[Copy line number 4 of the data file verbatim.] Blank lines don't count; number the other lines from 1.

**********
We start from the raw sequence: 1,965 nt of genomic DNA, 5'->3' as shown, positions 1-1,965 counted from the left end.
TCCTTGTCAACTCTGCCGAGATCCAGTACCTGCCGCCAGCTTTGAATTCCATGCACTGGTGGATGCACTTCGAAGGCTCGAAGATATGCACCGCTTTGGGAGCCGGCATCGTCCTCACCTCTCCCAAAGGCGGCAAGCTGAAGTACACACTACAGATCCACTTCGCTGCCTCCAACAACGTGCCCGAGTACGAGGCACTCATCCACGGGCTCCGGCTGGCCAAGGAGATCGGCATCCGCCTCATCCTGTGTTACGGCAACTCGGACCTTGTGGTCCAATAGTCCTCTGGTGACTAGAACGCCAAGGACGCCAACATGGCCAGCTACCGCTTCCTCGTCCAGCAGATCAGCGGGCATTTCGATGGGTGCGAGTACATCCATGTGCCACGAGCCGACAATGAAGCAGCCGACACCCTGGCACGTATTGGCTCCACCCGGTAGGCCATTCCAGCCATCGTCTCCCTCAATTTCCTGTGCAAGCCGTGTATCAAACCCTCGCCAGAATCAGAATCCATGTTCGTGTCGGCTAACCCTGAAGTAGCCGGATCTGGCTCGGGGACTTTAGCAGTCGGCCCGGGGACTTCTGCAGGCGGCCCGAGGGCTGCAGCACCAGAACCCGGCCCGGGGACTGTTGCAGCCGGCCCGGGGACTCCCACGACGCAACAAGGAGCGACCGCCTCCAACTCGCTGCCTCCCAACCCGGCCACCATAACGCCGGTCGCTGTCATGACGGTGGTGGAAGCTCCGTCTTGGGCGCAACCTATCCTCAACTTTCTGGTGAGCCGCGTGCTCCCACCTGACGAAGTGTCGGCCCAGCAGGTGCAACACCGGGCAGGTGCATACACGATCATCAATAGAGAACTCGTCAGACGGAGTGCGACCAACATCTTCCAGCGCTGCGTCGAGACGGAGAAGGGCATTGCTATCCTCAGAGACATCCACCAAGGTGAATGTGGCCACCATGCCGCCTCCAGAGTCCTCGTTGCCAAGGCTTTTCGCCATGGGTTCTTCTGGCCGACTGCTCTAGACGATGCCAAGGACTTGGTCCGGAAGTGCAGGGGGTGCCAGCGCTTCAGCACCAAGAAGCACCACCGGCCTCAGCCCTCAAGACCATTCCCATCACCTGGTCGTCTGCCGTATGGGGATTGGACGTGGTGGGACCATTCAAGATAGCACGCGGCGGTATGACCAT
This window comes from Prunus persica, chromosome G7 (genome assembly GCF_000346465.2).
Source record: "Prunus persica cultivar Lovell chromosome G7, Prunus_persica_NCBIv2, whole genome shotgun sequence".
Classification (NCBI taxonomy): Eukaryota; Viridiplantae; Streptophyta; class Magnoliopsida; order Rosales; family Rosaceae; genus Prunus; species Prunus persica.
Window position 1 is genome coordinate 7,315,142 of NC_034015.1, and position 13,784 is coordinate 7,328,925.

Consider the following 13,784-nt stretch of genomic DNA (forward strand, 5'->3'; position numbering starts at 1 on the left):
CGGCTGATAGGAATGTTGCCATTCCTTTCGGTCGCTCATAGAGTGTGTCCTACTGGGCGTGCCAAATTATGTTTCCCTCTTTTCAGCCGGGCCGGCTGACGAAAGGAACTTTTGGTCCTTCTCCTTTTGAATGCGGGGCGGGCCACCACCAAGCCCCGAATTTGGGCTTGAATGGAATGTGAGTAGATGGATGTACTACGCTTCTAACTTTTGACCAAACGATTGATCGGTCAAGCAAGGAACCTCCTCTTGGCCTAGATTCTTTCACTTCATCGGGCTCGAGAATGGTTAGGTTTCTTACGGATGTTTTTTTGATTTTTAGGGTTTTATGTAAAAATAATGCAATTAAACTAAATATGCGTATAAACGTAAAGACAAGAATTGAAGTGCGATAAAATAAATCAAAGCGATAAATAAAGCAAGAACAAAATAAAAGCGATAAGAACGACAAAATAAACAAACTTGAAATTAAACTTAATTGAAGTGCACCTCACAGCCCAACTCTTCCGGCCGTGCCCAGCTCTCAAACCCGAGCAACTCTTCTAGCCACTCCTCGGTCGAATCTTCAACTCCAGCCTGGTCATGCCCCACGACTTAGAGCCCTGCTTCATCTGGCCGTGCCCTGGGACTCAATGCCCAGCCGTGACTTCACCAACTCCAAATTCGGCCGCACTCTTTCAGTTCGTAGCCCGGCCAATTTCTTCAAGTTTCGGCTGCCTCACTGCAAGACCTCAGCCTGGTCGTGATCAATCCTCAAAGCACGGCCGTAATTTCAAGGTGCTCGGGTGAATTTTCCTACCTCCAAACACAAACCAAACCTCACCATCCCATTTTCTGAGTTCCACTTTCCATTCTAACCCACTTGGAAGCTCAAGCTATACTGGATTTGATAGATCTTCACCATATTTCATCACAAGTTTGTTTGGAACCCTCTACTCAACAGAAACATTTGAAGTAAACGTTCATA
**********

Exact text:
Source record: "Prunus persica cultivar Lovell chromosome G7, Prunus_persica_NCBIv2, whole genome shotgun sequence".